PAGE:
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Growing Younger

We had the privilege recently to attend a conference where the focus was on churches who need to do everything they can to revitalize—by GROWING YOUNGER. This conference was hosted by a church that realized they were aging and on a downward spiral in attendance. In our society, there’s a increasing number of young adults leaving the church or who have no interest in church. The church is not attractional to them. The battle for the revitalization of the church is critical. Communities of faith can provide the necessary fabric to strengthen our country and the need is great.

Topics in the conference included self-examination by the church on a variety of levels. Two things stood out in this conference. The attitude of the older lead pastor and the humility of the younger staff. A few years ago, the lead pastor recognized that his congregation was growing older and less and less young people or young families were coming through the doors. He realized that intentional steps had to be taken to change what they were doing. All of the changes were focused on remaining committed to their core values and beliefs. Recognizing that their ultimate mission was to reach the lost, they analyzed every element of who they were, how they were receiving guests, how “comfortable” was their environment to a new person or what capability was there for creating connections, and what did their worship model communicate. These, along with examinations of their Next Gen offerings, were all on the redefining table.  Some changes were basic and simple; others more complicated requiring “buy-in” from the leadership board and the aging congregation. There were challenges. But the greater realization was to accept the challenges and change, or die as a church within a few years. They’ve made the changes, and have multiplied to a few thousand.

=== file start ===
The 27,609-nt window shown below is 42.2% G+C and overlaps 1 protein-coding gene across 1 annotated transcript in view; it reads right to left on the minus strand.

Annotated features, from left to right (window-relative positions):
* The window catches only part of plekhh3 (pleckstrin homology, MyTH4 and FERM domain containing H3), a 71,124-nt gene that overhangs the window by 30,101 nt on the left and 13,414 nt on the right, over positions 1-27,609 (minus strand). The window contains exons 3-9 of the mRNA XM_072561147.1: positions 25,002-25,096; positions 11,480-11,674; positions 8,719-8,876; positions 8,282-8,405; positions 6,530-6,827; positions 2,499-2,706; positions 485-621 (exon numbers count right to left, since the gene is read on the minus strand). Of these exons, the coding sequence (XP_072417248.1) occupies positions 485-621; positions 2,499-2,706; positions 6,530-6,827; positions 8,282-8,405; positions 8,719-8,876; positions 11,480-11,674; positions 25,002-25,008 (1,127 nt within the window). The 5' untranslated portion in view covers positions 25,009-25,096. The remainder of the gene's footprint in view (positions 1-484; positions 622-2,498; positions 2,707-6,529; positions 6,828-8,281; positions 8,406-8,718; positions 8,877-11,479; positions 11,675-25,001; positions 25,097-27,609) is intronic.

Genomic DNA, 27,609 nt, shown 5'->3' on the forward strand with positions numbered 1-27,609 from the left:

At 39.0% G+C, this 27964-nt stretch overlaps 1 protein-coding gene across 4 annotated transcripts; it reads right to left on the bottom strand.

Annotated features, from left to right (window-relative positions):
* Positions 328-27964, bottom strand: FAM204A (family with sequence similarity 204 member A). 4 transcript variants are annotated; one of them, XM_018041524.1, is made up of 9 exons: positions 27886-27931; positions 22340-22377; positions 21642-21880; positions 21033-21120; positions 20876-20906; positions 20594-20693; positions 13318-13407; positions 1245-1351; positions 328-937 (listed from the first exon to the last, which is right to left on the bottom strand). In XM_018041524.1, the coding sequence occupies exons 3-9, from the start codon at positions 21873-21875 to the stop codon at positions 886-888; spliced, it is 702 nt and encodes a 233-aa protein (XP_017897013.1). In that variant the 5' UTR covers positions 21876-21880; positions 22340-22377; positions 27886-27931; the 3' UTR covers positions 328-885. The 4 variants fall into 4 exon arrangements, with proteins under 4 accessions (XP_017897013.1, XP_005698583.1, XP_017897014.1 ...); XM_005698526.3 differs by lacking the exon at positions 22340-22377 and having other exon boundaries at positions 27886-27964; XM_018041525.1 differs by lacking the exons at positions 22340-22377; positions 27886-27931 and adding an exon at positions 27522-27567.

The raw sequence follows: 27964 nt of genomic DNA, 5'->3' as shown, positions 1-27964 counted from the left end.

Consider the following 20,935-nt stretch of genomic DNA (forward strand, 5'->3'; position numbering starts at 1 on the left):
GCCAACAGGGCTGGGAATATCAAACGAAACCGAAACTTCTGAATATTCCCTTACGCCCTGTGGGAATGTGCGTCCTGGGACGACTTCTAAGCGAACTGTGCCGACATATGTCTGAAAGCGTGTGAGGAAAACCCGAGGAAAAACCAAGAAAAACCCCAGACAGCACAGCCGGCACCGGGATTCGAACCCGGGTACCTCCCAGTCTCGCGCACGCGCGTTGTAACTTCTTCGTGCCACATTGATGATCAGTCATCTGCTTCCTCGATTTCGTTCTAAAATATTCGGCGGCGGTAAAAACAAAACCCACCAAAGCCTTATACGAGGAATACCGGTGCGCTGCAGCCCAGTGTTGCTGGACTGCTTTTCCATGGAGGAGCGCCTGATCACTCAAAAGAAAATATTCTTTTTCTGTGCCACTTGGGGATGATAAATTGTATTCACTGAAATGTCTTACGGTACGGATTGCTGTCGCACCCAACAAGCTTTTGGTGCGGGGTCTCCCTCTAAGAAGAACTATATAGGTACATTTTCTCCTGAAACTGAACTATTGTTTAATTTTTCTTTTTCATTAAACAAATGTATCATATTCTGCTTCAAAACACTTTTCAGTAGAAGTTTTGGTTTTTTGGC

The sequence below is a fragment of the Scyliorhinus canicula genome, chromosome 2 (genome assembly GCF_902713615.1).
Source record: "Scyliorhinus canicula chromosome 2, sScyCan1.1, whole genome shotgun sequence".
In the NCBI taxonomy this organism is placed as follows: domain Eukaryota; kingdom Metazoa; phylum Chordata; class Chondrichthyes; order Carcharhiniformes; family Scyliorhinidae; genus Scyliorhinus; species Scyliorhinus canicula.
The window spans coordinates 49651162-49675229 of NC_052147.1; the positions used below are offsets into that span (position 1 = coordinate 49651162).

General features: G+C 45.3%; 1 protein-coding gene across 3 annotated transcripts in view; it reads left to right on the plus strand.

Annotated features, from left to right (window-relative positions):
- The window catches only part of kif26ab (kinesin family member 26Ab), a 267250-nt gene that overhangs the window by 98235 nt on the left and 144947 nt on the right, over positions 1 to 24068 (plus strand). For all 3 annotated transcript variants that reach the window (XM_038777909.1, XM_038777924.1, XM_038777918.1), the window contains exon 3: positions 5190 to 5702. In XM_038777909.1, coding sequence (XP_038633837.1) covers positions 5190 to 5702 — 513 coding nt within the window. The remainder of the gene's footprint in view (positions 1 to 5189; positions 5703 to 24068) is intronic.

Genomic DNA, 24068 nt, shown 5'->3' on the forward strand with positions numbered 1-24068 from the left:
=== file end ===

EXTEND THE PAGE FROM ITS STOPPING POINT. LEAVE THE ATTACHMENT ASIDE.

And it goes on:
Driven by a strong desire to reach people who need Jesus, this church engaged the best approaches. The added younger staff are enthusiastic and determined that the “future” is brighter than ever for their generation. Their passion and energy were inspiring.  And they creatively work together to make people feel cared for when they visit, creating an opportunity for connections and commitment.

Having spent most of our adult lives on staff in the local church, we are more committed than ever to help encourage, inspire and motivate church growth. As ongoing learners, we want to help ministry leaders develop solutions to the issues they are wrestling with in their churches. We are having more conversations regularly around the topic of pivoting churches. Pivotal capacity is a skill. It is not learned in seminary or most church conferences. The ability to move a church forward that has been stuck, or worse declining requires grit and flexibility.

Even though we live in a time when answers come quickly on our smart phones, turning a church around can be a complex matter that takes much time. As we dialog with key leaders and apply concurrent strategies and innovative methods, dependent on the leading of the Spirit, we see churches beginning to make that pivotal and necessary turn.

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